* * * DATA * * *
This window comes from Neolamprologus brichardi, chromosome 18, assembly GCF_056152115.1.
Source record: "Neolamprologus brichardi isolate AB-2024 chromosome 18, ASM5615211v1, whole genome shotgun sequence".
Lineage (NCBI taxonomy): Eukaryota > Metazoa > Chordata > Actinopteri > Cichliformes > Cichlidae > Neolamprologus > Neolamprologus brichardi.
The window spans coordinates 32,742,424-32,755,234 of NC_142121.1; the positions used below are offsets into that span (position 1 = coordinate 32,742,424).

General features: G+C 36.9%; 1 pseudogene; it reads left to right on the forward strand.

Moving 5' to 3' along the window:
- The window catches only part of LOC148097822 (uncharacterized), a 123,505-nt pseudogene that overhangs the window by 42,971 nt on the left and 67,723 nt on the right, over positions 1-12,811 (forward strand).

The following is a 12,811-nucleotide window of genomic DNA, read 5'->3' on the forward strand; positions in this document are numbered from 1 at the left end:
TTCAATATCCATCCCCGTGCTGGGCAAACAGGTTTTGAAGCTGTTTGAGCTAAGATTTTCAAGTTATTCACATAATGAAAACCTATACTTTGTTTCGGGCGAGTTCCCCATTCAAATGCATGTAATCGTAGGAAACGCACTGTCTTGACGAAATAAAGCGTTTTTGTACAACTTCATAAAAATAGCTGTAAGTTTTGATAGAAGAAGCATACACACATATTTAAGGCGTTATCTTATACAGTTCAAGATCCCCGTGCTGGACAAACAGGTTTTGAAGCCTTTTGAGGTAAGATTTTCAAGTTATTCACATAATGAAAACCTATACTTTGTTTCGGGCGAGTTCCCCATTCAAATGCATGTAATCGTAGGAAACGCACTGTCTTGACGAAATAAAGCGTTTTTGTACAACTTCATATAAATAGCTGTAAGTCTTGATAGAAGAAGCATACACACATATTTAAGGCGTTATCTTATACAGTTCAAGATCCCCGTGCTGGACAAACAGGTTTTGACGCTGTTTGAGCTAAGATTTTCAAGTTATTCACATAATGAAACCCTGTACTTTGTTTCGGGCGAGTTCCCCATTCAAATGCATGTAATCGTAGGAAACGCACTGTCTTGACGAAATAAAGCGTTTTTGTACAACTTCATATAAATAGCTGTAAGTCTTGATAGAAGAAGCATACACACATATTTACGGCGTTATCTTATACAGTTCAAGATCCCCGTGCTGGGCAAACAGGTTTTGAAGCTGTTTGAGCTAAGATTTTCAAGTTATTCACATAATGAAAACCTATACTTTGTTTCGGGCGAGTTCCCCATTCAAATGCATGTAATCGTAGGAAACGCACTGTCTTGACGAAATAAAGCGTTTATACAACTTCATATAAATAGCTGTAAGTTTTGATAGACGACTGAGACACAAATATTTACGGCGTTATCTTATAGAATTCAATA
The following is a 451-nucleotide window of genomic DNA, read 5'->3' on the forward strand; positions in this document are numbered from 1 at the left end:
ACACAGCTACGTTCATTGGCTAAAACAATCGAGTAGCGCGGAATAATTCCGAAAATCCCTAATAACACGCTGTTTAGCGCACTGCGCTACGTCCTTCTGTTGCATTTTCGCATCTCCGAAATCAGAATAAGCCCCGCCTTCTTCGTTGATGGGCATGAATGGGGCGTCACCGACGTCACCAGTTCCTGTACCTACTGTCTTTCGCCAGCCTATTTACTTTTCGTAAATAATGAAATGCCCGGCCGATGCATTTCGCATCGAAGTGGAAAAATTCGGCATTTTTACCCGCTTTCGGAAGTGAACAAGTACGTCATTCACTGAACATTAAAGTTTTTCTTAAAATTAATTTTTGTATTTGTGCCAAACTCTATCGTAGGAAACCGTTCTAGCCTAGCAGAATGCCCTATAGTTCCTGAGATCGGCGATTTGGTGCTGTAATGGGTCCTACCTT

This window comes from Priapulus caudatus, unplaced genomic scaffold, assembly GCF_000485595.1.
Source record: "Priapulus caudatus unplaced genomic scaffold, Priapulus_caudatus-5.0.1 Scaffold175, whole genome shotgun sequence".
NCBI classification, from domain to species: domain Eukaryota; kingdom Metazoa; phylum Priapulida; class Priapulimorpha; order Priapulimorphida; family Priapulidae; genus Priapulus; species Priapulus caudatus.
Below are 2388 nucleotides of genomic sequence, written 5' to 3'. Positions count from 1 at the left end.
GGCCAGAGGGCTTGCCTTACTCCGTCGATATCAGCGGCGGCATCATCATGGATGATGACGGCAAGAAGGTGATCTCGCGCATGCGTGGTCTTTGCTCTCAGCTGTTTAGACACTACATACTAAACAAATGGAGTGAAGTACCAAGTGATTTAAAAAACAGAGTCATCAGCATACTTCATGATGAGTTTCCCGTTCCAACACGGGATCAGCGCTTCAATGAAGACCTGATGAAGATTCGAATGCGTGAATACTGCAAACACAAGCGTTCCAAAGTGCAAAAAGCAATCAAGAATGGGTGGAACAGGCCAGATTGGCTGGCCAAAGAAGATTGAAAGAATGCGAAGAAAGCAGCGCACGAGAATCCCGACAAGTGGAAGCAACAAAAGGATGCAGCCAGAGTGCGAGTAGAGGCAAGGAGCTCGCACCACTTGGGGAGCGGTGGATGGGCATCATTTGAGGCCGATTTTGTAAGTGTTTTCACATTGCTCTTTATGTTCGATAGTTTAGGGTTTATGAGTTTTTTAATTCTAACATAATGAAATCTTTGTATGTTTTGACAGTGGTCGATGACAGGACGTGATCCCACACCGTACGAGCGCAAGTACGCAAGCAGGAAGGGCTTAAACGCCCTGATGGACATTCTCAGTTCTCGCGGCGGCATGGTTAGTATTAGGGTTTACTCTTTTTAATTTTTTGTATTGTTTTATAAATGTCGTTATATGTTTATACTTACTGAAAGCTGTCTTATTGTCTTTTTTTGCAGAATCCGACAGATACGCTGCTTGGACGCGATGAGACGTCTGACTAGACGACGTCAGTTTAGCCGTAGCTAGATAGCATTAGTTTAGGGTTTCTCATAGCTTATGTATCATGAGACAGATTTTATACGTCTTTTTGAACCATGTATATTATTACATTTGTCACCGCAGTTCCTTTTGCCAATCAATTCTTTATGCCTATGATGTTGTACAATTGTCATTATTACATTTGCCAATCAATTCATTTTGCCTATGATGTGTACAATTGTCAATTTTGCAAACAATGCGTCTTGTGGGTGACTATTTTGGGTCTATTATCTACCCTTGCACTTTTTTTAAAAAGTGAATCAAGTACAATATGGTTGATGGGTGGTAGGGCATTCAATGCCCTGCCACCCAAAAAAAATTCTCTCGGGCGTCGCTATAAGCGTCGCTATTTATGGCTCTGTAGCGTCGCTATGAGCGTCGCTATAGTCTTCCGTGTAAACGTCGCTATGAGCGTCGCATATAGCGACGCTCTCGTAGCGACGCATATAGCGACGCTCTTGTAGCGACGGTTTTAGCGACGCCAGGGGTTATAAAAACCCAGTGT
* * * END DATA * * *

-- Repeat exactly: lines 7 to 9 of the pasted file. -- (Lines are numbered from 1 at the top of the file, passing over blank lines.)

- The window catches only part of LOC148097822 (uncharacterized), a 123,505-nt pseudogene that overhangs the window by 42,971 nt on the left and 67,723 nt on the right, over positions 1-12,811 (forward strand).

The following is a 12,811-nucleotide window of genomic DNA, read 5'->3' on the forward strand; positions in this document are numbered from 1 at the left end:
TTCAATATCCATCCCCGTGCTGGGCAAACAGGTTTTGAAGCTGTTTGAGCTAAGATTTTCAAGTTATTCACATAATGAAAACCTATACTTTGTTTCGGGCGAGTTCCCCATTCAAATGCATGTAATCGTAGGAAACGCACTGTCTTGACGAAATAAAGCGTTTTTGTACAACTTCATAAAAATAGCTGTAAGTTTTGATAGAAGAAGCATACACACATATTTAAGGCGTTATCTTATACAGTTCAAGATCCCCGTGCTGGACAAACAGGTTTTGAAGCCTTTTGAGGTAAGATTTTCAAGTTATTCACATAATGAAAACCTATACTTTGTTTCGGGCGAGTTCCCCATTCAAATGCATGTAATCGTAGGAAACGCACTGTCTTGACGAAATAAAGCGTTTTTGTACAACTTCATATAAATAGCTGTAAGTCTTGATAGAAGAAGCATACACACATATTTAAGGCGTTATCTTATACAGTTCAAGATCCCCGTGCTGGACAAACAGGTTTTGACGCTGTTTGAGCTAAGATTTTCAAGTTATTCACATAATGAAACCCTGTACTTTGTTTCGGGCGAGTTCCCCATTCAAATGCATGTAATCGTAGGAAACGCACTGTCTTGACGAAATAAAGCGTTTTTGTACAACTTCATATAAATAGCTGTAAGTCTTGATAGAAGAAGCATACACACATATTTACGGCGTTATCTTATACAGTTCAAGATCCCCGTGCTGGGCAAACAGGTTTTGAAGCTGTTTGAGCTAAGATTTTCAAGTTATTCACATAATGAAAACCTATACTTTGTTTCGGGCGAGTTCCCCATTCAAATGCATGTAATCGTAGGAAACGCACTGTCTTGACGAAATAAAGCGTTTATACAACTTCATATAAATAGCTGTAAGTTTTGATAGACGACTGAGACACAAATATTTACGGCGTTATCTTATAGAATTCAATA